The 2013-2016 IAAF Strategic Plan has six Core Values: universality, leadership, unity, excellence, integrity and solidarity, and a Vision Statement: “To lead, govern and develop the sport of athletics in all its forms worldwide, uniting the Athletics Family in a spirit of excellence, integrity and solidarity.”
Asbel Kiprop, the defending champion and world leader, leads a daunting Kenyan trio who will arrive in London well-armed to take home the first Olympic 1500m medal sweep in 104 years.
Kiprop, who at 19 years, 50 days old became the youngest-ever medallist in the event in Beijing, is a particularly solid bet to repeat given his performance in Monaco in late July where the performance he displayed clearly made him the man to beat in London. Dominating the proceedings, Kiprop powered to a commanding 3:28.88 run, the first sub-3:29 performance since 2004. It was the 23-year-old’s second career best of 2012, and his third 1500m/mile win of the season. After the race he said he’s fully prepared for any pace the race might throw at him – fast or slow. There's no reason to doubt him.
Should he succeed, he’ll become only the second man to win back-to-back Olympic titles in the event and will do so in the presence of the man whose feat he's hoping to emulate: 1980 and 1984 winner Sebastian Coe, the LOCOG chief and IAAF Vice President.
The other two-thirds of the Kenyan trio – Silas Kiplagat and Nixon Chebseba – also form his chief opposition.
Kiplagat emerged victorious from the notoriously difficult Kenyan Trials, nabbed an early season victory over Kiprop in Doha (3:29.63 PB) and won his final pre-Olympic tune-up, the Mile in London's Samsung Diamond League fixture. He was second behind Kiprop at last year’s World Championships so despite his 22 years, he’s already a proven performer in championship competition.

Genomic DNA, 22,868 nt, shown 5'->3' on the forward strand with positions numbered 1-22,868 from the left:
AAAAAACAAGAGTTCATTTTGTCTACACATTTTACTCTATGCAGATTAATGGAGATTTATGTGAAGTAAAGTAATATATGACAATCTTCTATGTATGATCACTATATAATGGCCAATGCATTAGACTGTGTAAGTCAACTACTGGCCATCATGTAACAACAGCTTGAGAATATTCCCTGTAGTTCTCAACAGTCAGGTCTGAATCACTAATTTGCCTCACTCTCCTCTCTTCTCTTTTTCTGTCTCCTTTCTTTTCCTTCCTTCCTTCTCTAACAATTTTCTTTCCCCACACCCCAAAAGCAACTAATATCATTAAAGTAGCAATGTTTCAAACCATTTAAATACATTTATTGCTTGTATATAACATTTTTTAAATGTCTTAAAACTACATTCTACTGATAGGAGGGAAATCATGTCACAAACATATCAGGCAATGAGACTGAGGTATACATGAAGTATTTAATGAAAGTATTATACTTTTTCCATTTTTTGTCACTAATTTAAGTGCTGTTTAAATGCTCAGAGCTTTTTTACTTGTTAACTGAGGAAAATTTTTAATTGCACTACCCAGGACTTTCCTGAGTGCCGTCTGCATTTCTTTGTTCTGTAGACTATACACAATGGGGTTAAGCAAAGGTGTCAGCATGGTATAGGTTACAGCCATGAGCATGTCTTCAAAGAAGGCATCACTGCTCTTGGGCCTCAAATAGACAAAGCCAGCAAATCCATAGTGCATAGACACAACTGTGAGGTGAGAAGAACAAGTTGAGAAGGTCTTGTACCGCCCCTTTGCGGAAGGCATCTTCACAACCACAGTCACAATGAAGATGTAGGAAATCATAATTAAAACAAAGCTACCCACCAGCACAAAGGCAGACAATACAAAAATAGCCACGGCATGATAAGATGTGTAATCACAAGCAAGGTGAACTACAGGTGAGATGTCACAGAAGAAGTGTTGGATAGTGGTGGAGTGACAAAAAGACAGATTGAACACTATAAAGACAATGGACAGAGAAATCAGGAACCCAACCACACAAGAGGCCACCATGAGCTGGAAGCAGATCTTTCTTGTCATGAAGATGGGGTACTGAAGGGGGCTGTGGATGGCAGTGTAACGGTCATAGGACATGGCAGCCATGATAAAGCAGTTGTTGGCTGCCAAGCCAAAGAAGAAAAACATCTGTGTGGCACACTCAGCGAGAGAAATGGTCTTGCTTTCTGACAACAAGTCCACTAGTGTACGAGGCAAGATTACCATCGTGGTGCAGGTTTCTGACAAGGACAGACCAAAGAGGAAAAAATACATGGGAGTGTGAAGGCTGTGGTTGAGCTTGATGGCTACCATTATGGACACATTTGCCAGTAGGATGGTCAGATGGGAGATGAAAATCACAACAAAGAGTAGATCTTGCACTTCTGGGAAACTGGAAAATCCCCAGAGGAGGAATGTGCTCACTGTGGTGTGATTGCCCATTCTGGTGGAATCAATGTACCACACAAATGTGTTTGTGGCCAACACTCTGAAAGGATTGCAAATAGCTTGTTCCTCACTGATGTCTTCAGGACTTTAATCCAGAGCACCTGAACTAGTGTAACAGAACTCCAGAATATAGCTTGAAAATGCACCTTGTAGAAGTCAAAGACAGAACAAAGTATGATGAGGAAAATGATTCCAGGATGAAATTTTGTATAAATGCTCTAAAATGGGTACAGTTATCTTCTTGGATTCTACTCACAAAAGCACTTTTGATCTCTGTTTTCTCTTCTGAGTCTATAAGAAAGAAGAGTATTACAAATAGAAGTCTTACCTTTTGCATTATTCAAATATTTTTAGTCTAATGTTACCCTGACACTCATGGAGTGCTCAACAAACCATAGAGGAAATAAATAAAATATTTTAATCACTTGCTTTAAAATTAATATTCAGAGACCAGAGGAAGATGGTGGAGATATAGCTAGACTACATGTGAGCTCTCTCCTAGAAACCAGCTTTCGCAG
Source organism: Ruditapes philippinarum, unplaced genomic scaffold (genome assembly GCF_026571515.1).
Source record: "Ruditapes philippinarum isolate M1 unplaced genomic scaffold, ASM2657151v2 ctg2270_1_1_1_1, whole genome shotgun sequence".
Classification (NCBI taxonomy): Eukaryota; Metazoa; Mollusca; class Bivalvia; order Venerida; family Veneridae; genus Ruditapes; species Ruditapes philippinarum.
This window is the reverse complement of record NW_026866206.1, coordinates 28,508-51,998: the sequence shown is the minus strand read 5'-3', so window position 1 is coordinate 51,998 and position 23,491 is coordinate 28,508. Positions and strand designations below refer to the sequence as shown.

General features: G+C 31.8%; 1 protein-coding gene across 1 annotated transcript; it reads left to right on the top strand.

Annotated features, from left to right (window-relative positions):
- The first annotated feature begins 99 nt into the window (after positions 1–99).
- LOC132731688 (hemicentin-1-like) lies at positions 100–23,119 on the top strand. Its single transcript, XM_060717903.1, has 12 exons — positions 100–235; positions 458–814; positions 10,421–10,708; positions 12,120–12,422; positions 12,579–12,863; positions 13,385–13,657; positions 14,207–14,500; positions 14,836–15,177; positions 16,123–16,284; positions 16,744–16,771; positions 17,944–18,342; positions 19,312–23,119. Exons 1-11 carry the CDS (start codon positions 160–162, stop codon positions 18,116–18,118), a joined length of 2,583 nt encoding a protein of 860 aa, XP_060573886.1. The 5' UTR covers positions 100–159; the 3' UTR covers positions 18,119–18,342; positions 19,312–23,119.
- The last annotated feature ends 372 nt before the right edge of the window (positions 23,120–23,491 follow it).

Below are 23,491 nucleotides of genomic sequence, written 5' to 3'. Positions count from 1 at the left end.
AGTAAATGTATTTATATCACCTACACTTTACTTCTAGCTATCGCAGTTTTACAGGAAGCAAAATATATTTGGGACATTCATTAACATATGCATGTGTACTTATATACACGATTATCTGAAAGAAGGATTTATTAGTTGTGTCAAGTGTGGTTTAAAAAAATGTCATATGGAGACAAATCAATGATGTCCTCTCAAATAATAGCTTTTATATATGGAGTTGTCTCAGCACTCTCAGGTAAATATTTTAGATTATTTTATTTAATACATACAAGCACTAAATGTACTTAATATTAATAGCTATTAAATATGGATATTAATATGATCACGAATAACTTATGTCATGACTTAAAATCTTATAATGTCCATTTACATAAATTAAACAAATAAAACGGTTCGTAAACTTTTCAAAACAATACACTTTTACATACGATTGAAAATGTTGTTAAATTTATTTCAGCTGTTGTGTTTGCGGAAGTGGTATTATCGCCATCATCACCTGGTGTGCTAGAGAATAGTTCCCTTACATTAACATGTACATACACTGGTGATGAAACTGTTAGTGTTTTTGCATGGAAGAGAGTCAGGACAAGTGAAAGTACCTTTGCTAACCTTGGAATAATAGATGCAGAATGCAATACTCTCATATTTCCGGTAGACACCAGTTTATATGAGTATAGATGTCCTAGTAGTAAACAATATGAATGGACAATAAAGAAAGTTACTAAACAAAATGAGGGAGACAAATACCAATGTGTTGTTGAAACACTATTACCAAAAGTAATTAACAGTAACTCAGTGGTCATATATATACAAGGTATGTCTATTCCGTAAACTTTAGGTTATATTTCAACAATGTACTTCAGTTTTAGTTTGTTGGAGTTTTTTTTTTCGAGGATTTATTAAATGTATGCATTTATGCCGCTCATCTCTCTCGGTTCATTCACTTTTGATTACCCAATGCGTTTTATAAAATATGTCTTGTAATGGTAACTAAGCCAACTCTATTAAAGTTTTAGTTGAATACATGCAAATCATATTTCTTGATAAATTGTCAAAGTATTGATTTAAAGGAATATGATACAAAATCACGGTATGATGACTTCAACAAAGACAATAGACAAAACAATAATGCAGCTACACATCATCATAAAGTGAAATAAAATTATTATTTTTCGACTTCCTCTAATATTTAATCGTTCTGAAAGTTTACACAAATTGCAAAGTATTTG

At 21 Chebseba is the youngest of the three and the least experienced in multi-round competitions. But like the other two, he's already quite fast and like Kiprop, he joined the sub-3:30 ranks this season, first with a 3:29.90 win in Hengelo and again to 3:29.77 behind Kiprop in Monaco. He also beat the Olympic champion at the Trials.
There have of course been plenty of spoilers in the past, with several in the potential field of finalists adequately prepared to spring a surprise again, particularly in what is likely to be a more tactical race in the 3:34-3:35 range.
Leading that list is New Zealander Nick Willis, the 2008 silver medallist, who signalled that he's better than ever after his 3:30.35 Area record in Monaco. At 3:30.54 and 3:30.80 in Monaco respectively, Moroccan Amine Laalou and Taoufik Makhloufi of Algeria showed they'll be arriving in London in top form as well, while Mekonnen Gebremedhin (3:31.45 SB) leads the Ethiopian contingent.
Experienced Andy Baddeley and newcomer Ross Murray are the home team's entrants. Baddeley, a finalist in Beijing four years ago, has collected four low-key victories this season while Murray, 21, lowered his career best to 3:34.76 in Hengelo in May.
Daegu surprise bronze medallist Matt Centrowitz finished second at the U.S. Trials, but will come to London with relatively few races under his belt this year.